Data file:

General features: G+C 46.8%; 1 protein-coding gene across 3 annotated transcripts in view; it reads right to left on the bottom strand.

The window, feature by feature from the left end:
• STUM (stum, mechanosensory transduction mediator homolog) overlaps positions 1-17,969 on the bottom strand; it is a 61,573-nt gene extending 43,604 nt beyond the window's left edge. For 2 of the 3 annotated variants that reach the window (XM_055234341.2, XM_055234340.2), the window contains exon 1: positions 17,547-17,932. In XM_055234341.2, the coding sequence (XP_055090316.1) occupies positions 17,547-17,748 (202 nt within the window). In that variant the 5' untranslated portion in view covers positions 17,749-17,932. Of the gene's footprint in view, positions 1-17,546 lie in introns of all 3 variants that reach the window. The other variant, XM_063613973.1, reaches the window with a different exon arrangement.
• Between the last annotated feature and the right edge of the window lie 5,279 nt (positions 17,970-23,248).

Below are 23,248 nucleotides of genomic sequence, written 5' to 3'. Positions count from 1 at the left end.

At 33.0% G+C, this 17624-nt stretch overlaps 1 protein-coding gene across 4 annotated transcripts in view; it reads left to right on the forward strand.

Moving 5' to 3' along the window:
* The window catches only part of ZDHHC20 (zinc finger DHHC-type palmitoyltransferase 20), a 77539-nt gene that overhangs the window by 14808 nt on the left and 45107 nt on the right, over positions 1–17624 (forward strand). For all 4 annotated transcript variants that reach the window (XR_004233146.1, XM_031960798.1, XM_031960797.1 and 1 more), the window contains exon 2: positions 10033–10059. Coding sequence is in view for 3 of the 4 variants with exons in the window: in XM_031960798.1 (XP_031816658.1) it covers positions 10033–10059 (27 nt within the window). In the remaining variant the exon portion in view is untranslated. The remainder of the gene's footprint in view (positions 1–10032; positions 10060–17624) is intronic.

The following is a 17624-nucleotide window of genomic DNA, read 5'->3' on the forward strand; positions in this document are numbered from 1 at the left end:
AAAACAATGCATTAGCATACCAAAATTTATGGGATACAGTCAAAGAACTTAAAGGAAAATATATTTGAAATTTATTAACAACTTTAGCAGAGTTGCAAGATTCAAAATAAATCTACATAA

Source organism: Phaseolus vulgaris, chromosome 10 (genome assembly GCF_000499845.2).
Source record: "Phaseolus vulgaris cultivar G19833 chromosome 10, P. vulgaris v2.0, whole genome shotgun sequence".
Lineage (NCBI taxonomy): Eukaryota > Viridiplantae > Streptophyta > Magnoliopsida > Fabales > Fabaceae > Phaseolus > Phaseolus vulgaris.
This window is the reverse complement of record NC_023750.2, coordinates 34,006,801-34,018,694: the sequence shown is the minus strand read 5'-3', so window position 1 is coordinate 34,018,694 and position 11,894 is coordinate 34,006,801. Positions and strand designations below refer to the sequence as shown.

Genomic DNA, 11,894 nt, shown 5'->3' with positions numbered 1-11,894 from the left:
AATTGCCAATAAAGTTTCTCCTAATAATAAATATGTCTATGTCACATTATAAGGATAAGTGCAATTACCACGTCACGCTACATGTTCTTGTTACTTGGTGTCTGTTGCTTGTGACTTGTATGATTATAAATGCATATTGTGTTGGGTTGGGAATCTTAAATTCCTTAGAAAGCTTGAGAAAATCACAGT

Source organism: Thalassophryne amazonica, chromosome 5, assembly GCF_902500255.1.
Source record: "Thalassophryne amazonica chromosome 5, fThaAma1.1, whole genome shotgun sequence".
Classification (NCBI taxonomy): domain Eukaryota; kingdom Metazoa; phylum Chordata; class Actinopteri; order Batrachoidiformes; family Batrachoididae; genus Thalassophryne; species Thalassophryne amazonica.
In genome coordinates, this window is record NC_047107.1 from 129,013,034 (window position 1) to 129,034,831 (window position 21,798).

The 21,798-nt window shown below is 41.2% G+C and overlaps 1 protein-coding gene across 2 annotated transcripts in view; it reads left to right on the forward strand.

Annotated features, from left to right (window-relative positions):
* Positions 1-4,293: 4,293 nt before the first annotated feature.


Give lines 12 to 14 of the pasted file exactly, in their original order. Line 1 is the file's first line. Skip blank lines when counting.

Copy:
Source record: "Phaseolus vulgaris cultivar G19833 chromosome 10, P. vulgaris v2.0, whole genome shotgun sequence".
Lineage (NCBI taxonomy): Eukaryota > Viridiplantae > Streptophyta > Magnoliopsida > Fabales > Fabaceae > Phaseolus > Phaseolus vulgaris.
This window is the reverse complement of record NC_023750.2, coordinates 34,006,801-34,018,694: the sequence shown is the minus strand read 5'-3', so window position 1 is coordinate 34,018,694 and position 11,894 is coordinate 34,006,801. Positions and strand designations below refer to the sequence as shown.